Mongolia is highland country, with an average altitude of 1,585 metres above sea level (Rupen 1978: 15). Following independence from China in the 1920s, Mongolia became the second country after Russia to adopt communism in 1924. Mongolia remained closely tied to the Soviet Union until the end of the 1980s. It received support from the Soviet Union economically and with its military, and generally followed Soviet guidance politically and culturally. Mongolia now practices a democratic government with multiple parties. It is currently attempting to rebuild national culture which it lost during the Soviet communist establishment.

    • Word count: 3253
  6. Account for the decline of communism in Italy and France since the 1970s

    During the cold war, the Italian Communist Party (PCI) had been the strongest of its kind outside of Russia1 and electoral support had continued to grow up until the mid 1970s. It was from this point the electoral decline began and continued right to the elections in the mid 1980s it was at this point that support for the party was no larger than it had been as a protest vote in the 1950s. The French Communist party was experiencing a decline in voters at a time that coincided with its Italian political brother.

    • Word count: 3051
  7. Evaluate New Labours Management of the economy since 1997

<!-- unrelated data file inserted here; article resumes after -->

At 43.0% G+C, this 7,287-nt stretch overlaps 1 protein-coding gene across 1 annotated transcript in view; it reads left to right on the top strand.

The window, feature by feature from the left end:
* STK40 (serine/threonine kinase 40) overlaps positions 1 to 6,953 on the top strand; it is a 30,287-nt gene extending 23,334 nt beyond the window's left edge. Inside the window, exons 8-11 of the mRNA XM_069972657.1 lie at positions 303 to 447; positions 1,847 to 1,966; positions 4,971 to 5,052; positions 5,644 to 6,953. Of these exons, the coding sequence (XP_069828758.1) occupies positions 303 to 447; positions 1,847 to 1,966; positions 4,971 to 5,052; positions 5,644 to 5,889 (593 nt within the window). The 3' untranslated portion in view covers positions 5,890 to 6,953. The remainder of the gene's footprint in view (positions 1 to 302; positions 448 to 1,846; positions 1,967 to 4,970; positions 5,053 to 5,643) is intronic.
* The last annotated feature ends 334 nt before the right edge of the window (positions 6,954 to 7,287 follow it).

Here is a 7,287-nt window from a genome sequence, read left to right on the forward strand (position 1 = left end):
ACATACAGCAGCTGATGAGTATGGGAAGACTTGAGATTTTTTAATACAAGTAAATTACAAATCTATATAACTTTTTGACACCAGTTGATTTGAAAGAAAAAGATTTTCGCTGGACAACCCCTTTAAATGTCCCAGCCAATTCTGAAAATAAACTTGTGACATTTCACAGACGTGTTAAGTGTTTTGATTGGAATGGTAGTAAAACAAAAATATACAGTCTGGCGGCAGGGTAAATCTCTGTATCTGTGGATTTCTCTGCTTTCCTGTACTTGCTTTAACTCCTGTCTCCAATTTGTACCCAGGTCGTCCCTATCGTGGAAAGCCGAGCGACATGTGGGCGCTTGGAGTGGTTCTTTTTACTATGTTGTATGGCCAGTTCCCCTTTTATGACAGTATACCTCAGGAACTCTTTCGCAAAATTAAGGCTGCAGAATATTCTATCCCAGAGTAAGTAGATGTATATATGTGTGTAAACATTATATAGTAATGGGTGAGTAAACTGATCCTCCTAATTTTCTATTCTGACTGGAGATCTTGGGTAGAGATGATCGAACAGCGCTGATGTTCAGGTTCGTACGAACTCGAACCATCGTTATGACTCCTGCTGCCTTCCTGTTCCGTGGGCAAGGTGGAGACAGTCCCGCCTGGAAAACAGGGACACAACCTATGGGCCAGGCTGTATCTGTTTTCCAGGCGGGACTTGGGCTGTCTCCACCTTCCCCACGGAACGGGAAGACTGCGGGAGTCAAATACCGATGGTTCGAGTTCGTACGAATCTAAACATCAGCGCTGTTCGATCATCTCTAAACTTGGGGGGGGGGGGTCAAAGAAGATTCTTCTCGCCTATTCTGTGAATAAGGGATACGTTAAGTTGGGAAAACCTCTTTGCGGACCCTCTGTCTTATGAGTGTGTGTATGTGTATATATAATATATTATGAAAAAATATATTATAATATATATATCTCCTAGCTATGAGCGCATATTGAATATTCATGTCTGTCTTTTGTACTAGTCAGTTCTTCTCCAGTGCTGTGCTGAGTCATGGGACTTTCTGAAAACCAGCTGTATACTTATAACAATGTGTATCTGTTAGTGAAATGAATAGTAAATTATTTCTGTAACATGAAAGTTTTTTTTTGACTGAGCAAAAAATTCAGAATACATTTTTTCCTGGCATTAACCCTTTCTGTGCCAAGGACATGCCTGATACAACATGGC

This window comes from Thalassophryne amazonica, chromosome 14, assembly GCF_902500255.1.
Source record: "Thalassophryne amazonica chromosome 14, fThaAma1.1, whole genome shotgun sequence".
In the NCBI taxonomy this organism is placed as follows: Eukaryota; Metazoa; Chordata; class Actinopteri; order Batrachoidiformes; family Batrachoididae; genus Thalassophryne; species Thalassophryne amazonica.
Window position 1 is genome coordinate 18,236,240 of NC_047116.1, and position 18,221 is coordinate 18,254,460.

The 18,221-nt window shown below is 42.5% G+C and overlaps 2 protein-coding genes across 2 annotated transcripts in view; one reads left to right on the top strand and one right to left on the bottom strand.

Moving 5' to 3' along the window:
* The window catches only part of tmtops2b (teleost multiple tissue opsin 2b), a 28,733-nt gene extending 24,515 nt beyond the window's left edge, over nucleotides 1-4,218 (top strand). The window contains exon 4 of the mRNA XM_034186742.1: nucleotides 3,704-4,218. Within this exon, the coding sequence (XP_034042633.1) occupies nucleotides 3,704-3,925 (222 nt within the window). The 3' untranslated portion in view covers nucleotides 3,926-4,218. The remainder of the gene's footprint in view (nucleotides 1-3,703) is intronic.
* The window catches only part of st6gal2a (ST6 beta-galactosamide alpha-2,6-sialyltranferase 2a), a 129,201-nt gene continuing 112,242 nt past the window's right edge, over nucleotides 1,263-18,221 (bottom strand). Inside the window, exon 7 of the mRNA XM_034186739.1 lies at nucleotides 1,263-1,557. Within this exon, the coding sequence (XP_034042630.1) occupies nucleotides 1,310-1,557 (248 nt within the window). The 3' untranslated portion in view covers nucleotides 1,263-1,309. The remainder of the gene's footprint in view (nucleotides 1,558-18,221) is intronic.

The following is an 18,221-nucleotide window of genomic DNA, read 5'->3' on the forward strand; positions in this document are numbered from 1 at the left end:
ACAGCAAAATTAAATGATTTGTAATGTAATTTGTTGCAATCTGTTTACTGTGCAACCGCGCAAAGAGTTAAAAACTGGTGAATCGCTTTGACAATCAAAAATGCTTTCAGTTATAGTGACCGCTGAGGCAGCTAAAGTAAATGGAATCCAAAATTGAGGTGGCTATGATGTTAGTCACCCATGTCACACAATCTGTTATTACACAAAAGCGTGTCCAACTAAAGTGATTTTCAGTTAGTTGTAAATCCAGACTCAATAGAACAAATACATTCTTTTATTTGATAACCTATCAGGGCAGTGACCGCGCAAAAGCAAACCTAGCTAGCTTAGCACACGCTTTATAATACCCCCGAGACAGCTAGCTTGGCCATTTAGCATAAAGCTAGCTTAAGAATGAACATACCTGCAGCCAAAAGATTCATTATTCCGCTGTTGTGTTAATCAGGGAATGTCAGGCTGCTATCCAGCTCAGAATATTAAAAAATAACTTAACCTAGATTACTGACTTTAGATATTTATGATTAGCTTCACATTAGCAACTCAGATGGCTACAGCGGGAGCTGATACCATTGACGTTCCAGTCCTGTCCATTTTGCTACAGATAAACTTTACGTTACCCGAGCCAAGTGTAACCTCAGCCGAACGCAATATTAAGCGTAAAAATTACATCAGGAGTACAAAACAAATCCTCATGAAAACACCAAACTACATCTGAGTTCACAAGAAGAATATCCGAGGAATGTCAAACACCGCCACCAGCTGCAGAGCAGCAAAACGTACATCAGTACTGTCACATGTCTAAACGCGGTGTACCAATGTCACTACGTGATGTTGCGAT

Unemployment is at a 30 year low but comparisons need to be made here to the governments that preceded New Labour. Unemployment has been as high as 10% under new labour at the end of the 90s and we are a world away from that now, but this is something that has not just been down to the Labour party. The rate began to fall rapidly from 1993 when the economy began to recover from recession and actually halved by the time New Labour came to power in 1997.

    • Word count: 2767
  8. The consensus in British politics between 1945 and 1979 reflected confusion and compromise rather than a purposeful sense of direction

    In terms of an alliance with the US, all governments, with the exception of Heath followed pro-American 'Atlanticism'. Britain aided the US in its fight against communism, played a leading role in forming NATO (1949), sent help to Korea (1950-53) and bought weapons from the US (post Nassau 1962). Whilst this alignment may at first appear to be evidence of clear policy direction, in truth Britain became increasingly dependant on the US (both in terms of military and financial support) and as a result dictated by US opinion. For instant Britain's withdrawal from the Suez crisis (1956 - where Eisenhower threatened Britain with devaluation)

    • Word count: 1899
  9. It is possible to identify three roles and responsibilities that a police authority has. First it is charged with maintaining an adequate and efficient police force, second it can be seen as a watchdog